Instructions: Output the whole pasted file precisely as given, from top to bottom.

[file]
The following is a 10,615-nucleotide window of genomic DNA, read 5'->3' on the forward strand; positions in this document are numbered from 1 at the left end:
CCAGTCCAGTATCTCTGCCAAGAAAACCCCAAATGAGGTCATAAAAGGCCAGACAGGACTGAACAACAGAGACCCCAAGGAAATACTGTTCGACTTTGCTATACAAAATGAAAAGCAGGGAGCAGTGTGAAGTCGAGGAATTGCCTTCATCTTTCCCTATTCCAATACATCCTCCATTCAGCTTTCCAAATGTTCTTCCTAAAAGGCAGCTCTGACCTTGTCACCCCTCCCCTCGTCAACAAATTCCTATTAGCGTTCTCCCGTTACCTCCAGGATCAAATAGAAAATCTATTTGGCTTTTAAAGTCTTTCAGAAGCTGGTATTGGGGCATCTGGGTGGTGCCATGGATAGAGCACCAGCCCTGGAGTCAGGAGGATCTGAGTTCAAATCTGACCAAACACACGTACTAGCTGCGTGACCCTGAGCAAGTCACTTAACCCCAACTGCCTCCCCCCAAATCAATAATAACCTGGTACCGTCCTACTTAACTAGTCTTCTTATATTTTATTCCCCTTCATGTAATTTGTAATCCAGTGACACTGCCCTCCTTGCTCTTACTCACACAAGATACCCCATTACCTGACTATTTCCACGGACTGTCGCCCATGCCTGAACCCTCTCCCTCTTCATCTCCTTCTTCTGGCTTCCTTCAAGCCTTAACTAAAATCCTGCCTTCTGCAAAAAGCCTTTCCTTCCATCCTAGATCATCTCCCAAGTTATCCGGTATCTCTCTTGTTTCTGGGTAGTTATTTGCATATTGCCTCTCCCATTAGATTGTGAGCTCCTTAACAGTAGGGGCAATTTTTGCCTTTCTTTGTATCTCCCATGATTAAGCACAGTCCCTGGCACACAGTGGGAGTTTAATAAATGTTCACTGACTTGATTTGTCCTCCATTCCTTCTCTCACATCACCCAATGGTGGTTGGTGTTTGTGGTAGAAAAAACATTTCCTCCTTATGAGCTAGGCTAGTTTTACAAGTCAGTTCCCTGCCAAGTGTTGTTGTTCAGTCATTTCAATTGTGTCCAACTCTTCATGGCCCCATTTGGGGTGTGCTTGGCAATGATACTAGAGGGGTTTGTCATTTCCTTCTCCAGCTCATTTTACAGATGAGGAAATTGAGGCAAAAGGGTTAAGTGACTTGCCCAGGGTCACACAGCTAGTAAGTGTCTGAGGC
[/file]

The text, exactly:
The following is a 10,615-nucleotide window of genomic DNA, read 5'->3' on the forward strand; positions in this document are numbered from 1 at the left end:
CCAGTCCAGTATCTCTGCCAAGAAAACCCCAAATGAGGTCATAAAAGGCCAGACAGGACTGAACAACAGAGACCCCAAGGAAATACTGTTCGACTTTGCTATACAAAATGAAAAGCAGGGAGCAGTGTGAAGTCGAGGAATTGCCTTCATCTTTCCCTATTCCAATACATCCTCCATTCAGCTTTCCAAATGTTCTTCCTAAAAGGCAGCTCTGACCTTGTCACCCCTCCCCTCGTCAACAAATTCCTATTAGCGTTCTCCCGTTACCTCCAGGATCAAATAGAAAATCTATTTGGCTTTTAAAGTCTTTCAGAAGCTGGTATTGGGGCATCTGGGTGGTGCCATGGATAGAGCACCAGCCCTGGAGTCAGGAGGATCTGAGTTCAAATCTGACCAAACACACGTACTAGCTGCGTGACCCTGAGCAAGTCACTTAACCCCAACTGCCTCCCCCCAAATCAATAATAACCTGGTACCGTCCTACTTAACTAGTCTTCTTATATTTTATTCCCCTTCATGTAATTTGTAATCCAGTGACACTGCCCTCCTTGCTCTTACTCACACAAGATACCCCATTACCTGACTATTTCCACGGACTGTCGCCCATGCCTGAACCCTCTCCCTCTTCATCTCCTTCTTCTGGCTTCCTTCAAGCCTTAACTAAAATCCTGCCTTCTGCAAAAAGCCTTTCCTTCCATCCTAGATCATCTCCCAAGTTATCCGGTATCTCTCTTGTTTCTGGGTAGTTATTTGCATATTGCCTCTCCCATTAGATTGTGAGCTCCTTAACAGTAGGGGCAATTTTTGCCTTTCTTTGTATCTCCCATGATTAAGCACAGTCCCTGGCACACAGTGGGAGTTTAATAAATGTTCACTGACTTGATTTGTCCTCCATTCCTTCTCTCACATCACCCAATGGTGGTTGGTGTTTGTGGTAGAAAAAACATTTCCTCCTTATGAGCTAGGCTAGTTTTACAAGTCAGTTCCCTGCCAAGTGTTGTTGTTCAGTCATTTCAATTGTGTCCAACTCTTCATGGCCCCATTTGGGGTGTGCTTGGCAATGATACTAGAGGGGTTTGTCATTTCCTTCTCCAGCTCATTTTACAGATGAGGAAATTGAGGCAAAAGGGTTAAGTGACTTGCCCAGGGTCACACAGCTAGTAAGTGTCTGAGGC